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Career Exploration

Peoples interests are strongly influenced by what they have experienced in life. The reality for many people with disabilities is that their life experiences have been very limited. As a result, a good planning process will need to include real opportunities for the individual to explore the world of work and develop preferences and interests. Good career exploration gathers information not only on specific interests and skills, but also on the personal characteristics and other attributes that the job seeker has to offer, and the work environments and culture that will be the best and most supportive fit.

Have you ever had a certain impression about what a certain field of work was like, only to have that impression change significantly once you worked in that field or explored it more closely? Like anyone else, people with disabilities may express an interest in a field, but have a limited understanding about what it entails. Additionally, they may have a finite view of the types of jobs that are available. The following are methods for helping people with disabilities (or any job seeker) determine what direction to go with their job search.

Assessment and Career Exploration Tools

Americas Labor Market Information System and Americas Career Kit has a number of excellent resources:

  • Americas Career InfoNet (, which includes a wealth of information on job trends, wages and national and local labor markets.
  • O*NET Online (, is a database that describes a wide variety of occupations, their requisite skills, and earnings potential.
  • O*NET Career Assessment and Exploration Tools, which include:
    • Interest Profiler - A self-assessment career exploration tool, where participants identify and learn about broad interest areas most relevant to their-related interests.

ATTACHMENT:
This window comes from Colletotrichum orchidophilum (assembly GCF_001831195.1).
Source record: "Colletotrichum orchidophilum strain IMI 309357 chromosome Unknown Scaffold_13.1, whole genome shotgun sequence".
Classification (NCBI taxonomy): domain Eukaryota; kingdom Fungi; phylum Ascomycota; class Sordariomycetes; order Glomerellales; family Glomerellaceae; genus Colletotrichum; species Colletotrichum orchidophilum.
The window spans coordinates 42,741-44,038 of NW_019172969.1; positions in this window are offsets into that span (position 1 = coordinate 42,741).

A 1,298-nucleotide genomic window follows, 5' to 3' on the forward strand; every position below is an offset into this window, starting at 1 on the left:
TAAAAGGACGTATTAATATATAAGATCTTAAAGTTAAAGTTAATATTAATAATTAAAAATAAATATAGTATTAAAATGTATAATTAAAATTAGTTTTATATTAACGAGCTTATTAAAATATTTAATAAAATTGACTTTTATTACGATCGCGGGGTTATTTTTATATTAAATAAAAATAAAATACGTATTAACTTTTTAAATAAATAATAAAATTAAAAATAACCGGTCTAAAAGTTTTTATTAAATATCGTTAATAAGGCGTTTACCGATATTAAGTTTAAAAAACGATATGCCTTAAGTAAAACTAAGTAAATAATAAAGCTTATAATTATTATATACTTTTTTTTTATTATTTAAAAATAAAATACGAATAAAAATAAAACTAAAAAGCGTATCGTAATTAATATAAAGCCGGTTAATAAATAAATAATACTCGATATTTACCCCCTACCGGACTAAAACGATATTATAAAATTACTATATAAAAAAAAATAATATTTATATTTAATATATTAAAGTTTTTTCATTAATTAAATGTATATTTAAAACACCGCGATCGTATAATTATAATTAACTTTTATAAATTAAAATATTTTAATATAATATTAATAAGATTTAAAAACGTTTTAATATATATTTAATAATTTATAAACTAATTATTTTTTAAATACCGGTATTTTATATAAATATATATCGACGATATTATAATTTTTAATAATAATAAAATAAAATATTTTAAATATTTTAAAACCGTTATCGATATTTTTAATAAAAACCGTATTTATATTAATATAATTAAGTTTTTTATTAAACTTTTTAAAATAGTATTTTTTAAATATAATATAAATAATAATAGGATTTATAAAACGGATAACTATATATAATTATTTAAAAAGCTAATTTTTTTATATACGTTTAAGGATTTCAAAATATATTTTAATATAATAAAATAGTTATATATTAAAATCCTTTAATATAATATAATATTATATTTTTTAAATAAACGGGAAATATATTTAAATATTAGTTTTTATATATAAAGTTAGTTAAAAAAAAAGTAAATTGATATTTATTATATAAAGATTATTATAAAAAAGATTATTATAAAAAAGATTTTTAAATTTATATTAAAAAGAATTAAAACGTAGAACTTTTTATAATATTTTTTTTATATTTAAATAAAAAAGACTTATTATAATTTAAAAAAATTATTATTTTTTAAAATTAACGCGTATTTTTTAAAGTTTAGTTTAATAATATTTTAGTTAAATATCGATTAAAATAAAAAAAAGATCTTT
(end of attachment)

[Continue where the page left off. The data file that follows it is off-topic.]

• Work Importance Locator - A self-assessment career exploration tool which helps clarify what an individual finds most important in jobs.
    • Ability Profiler - An ability assessment developed for counseling and career exploration which measure nine job-relevant abilities.
      [Additional information on these O*NET tools is available at]

As with any other customer, One-Stop staff should help customers with disabilities use these and similar tools, for career assessment and exploration.


Like any other job seekers, business and community research can help an individual with a disability learn what types of jobs are available (and not available), areas of growth, and who the areas biggest employers are. Research on specific professions and employers can help to plan a job search and identify business contacts. The tools of Americas Workforce Network available at One-Stop Centers, and online, can be an excellent starting point including Americas Career InfoNet, and O*NET Online, described above.

Besides the tools of Americas Workforce Network, One-Stop Center are likely to have other information sources in their resource library. Sources for information include:

  • annual reports
  • business publications
  • newspapers
  • directly contacting the employer for an information packet.

The advent of the internet has made collecting such information much easier, and its recommended that the world wide web be used as the starting point for such research. The Career Resource Library of Americas Career InfoNet provides links to other internet based resources.

Experiential Methods

While these can be good starting points, activities that expose individuals to the realities, dynamics, and idiosyncrasies of real work environments can be invaluable. Also, due to a variety of issues (limited life experience, cognitive limitations, etc.), standard assessment tools do not always fully or accurately reflect the interests and capabilities of many people with disabilities.